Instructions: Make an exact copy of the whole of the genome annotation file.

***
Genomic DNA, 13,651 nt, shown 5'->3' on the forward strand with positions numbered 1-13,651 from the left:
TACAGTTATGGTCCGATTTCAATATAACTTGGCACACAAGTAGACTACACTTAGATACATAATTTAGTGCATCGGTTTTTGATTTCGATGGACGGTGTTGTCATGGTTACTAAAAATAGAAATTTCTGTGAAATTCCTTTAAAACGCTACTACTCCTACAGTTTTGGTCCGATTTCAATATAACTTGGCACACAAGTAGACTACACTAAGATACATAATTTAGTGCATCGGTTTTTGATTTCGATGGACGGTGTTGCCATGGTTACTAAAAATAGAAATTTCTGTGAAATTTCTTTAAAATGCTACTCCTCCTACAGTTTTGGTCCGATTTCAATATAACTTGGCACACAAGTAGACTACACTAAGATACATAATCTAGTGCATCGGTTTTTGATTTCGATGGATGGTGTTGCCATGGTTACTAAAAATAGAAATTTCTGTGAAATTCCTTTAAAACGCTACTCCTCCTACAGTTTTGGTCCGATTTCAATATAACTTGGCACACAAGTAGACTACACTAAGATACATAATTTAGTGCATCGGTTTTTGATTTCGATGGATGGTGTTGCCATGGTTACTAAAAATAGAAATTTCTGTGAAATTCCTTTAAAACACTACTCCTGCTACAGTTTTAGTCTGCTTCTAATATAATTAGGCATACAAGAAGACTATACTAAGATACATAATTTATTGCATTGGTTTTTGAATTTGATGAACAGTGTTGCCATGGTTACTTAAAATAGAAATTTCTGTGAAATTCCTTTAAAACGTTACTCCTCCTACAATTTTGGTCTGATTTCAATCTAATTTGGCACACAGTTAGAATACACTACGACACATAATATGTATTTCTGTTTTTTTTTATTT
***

Genomic DNA, 13,651 nt, shown 5'->3' on the forward strand with positions numbered 1-13,651 from the left:
TACAGTTATGGTCCGATTTCAATATAACTTGGCACACAAGTAGACTACACTTAGATACATAATTTAGTGCATCGGTTTTTGATTTCGATGGACGGTGTTGTCATGGTTACTAAAAATAGAAATTTCTGTGAAATTCCTTTAAAACGCTACTACTCCTACAGTTTTGGTCCGATTTCAATATAACTTGGCACACAAGTAGACTACACTAAGATACATAATTTAGTGCATCGGTTTTTGATTTCGATGGACGGTGTTGCCATGGTTACTAAAAATAGAAATTTCTGTGAAATTTCTTTAAAATGCTACTCCTCCTACAGTTTTGGTCCGATTTCAATATAACTTGGCACACAAGTAGACTACACTAAGATACATAATCTAGTGCATCGGTTTTTGATTTCGATGGATGGTGTTGCCATGGTTACTAAAAATAGAAATTTCTGTGAAATTCCTTTAAAACGCTACTCCTCCTACAGTTTTGGTCCGATTTCAATATAACTTGGCACACAAGTAGACTACACTAAGATACATAATTTAGTGCATCGGTTTTTGATTTCGATGGATGGTGTTGCCATGGTTACTAAAAATAGAAATTTCTGTGAAATTCCTTTAAAACACTACTCCTGCTACAGTTTTAGTCTGCTTCTAATATAATTAGGCATACAAGAAGACTATACTAAGATACATAATTTATTGCATTGGTTTTTGAATTTGATGAACAGTGTTGCCATGGTTACTTAAAATAGAAATTTCTGTGAAATTCCTTTAAAACGTTACTCCTCCTACAATTTTGGTCTGATTTCAATCTAATTTGGCACACAGTTAGAATACACTACGACACATAATATGTATTTCTGTTTTTTTTTATTT